A retired judge is lured from his South Carolina hermitage to handle one last appeal for a Death Row inmate.
Sound familiar? Wait, you can predict even more details, as the judge himself instantly succeeds in doing. Hon. August Jorgenson was a celebrated opponent of the death penalty before he stepped down and into the hermit-like oblivion of his Outer Banks lighthouse (no computer, no phone, barely any mail). The advocates pressing for his involvement, director/anchor Jessica Woodruff and her colleagues at the upstart Trial TV network, are more interested in ratings than justice. The accused, Wesley Boyd Davies, is an autistic African-American, a prodigiously gifted artist who can speak barely a word, convicted 15 years ago of raping and killing his 11-year-old neighbor Ilsa Meisner in execution-happy Virginia. A parade of lawyers has run methodically through every last grounds for appeal save one: “Could a competent, sane, non-retarded individual, who was nonetheless incapable of understanding the connection between his criminal act and his execution, be put to death without violating the Eighth Amendment?” It all sounds like pretty recondite stuff until Jorgenson, agreeing to argue the case before the Supreme Court, finds evidence that strongly suggests his client is innocent, with confirmation (though no evidence he can take into court) readily available. The discovery would make Boy Davies’s day if he could understand it, but there’s no joy at Trial TV, where Jorgenson’s claim of actual innocence, which could fatally undermine their crusade against capital punishment, turns the grizzled justice into a potential liability. Wonder what will happen next?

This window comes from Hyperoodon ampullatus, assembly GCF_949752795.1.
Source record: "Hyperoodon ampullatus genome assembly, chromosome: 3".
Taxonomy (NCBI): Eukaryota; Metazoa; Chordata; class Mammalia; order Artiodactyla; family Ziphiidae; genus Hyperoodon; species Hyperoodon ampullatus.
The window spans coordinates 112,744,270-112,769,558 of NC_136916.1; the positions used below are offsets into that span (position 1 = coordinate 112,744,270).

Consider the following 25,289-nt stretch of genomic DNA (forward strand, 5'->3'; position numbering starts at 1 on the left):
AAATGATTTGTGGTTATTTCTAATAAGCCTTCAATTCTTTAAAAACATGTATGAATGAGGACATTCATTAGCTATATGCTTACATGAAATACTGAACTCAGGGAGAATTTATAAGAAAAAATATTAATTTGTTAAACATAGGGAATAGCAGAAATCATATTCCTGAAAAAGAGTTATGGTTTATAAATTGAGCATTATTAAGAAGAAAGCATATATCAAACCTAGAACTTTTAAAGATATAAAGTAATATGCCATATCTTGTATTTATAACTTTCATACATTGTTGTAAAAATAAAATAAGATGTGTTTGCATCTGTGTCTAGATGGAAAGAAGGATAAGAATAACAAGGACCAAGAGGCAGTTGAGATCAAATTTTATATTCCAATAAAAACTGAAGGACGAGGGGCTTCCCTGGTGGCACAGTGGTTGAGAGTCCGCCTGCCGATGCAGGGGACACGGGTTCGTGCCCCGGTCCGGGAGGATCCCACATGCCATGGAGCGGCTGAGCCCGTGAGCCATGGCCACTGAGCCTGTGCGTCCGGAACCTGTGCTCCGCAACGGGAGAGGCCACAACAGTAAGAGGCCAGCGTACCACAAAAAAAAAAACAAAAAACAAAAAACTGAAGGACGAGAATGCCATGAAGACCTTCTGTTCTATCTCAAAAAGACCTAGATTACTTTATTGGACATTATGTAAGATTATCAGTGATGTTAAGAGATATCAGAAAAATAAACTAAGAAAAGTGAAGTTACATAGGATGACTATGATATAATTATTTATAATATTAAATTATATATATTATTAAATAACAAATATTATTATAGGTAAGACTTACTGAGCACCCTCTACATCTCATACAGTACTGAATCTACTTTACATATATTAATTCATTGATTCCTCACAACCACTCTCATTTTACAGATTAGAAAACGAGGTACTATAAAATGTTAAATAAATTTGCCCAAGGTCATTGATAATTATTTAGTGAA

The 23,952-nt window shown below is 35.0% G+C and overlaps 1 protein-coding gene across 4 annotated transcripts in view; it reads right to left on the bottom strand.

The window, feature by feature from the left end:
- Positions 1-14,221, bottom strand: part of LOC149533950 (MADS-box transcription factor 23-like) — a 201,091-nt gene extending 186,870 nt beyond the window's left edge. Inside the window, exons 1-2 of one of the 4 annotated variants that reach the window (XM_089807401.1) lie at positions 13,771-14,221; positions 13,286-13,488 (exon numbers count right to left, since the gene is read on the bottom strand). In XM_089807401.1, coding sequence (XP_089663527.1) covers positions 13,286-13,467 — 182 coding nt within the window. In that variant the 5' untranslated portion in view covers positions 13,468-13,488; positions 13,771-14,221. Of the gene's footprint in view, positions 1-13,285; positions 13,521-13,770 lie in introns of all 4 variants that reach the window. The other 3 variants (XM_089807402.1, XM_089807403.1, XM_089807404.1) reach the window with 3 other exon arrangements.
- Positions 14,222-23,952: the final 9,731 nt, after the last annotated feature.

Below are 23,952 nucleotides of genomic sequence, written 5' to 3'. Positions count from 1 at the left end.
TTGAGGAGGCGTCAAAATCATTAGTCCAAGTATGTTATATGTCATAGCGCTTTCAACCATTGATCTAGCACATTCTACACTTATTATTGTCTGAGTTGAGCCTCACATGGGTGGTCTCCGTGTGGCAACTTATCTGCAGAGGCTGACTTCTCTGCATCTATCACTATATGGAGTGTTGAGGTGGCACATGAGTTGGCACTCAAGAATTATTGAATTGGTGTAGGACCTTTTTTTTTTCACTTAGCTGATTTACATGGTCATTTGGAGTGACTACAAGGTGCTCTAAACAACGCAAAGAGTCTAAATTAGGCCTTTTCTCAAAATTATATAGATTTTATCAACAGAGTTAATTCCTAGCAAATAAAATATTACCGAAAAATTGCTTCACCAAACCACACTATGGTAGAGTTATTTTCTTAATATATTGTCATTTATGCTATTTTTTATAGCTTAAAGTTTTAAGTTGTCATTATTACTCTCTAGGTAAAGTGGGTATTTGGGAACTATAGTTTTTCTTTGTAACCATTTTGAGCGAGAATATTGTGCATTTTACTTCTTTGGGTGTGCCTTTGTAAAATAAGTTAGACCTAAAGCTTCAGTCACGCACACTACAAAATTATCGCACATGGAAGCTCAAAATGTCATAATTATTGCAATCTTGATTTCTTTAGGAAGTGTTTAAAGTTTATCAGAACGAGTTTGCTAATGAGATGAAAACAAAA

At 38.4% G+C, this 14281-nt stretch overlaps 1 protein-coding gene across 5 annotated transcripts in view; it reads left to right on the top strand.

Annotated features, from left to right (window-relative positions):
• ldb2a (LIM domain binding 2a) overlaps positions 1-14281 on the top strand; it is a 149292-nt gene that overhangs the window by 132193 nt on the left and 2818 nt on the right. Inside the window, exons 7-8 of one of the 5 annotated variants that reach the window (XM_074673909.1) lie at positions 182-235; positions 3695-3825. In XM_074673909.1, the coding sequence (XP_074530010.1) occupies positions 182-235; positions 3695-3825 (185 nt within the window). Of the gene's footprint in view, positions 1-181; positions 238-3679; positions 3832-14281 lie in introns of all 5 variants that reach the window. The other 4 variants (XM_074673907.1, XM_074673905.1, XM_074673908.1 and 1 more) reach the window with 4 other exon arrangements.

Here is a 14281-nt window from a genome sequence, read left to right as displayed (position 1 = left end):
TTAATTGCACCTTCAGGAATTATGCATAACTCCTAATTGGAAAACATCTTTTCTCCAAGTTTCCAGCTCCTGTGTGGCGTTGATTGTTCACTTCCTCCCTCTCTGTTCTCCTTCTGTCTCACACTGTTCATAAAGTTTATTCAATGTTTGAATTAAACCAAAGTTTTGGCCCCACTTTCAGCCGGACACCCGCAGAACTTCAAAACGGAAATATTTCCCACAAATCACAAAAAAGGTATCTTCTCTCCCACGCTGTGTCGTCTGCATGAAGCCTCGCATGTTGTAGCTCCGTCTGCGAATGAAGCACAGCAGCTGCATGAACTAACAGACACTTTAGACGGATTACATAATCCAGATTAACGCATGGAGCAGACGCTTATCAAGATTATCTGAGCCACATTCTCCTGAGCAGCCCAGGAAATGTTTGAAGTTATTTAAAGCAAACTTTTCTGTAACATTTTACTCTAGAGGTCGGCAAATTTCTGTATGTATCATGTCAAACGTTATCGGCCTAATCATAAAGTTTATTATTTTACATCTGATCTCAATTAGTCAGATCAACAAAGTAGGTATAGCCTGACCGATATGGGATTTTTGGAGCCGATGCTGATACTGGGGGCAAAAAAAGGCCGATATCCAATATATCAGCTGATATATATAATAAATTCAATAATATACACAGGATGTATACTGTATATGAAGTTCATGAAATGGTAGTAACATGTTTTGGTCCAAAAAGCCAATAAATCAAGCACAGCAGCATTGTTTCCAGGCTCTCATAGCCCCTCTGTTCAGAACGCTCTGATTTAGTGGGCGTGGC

For Klempner (Irreparable Damage, 2002), any point worth making is worth beating to death, and the early stages of this opus, which seem determined to mine the fog for every metaphoric possibility, are slow-going. Once the story kicks in, however, it proceeds to its foreordained conclusion with pleasing brio.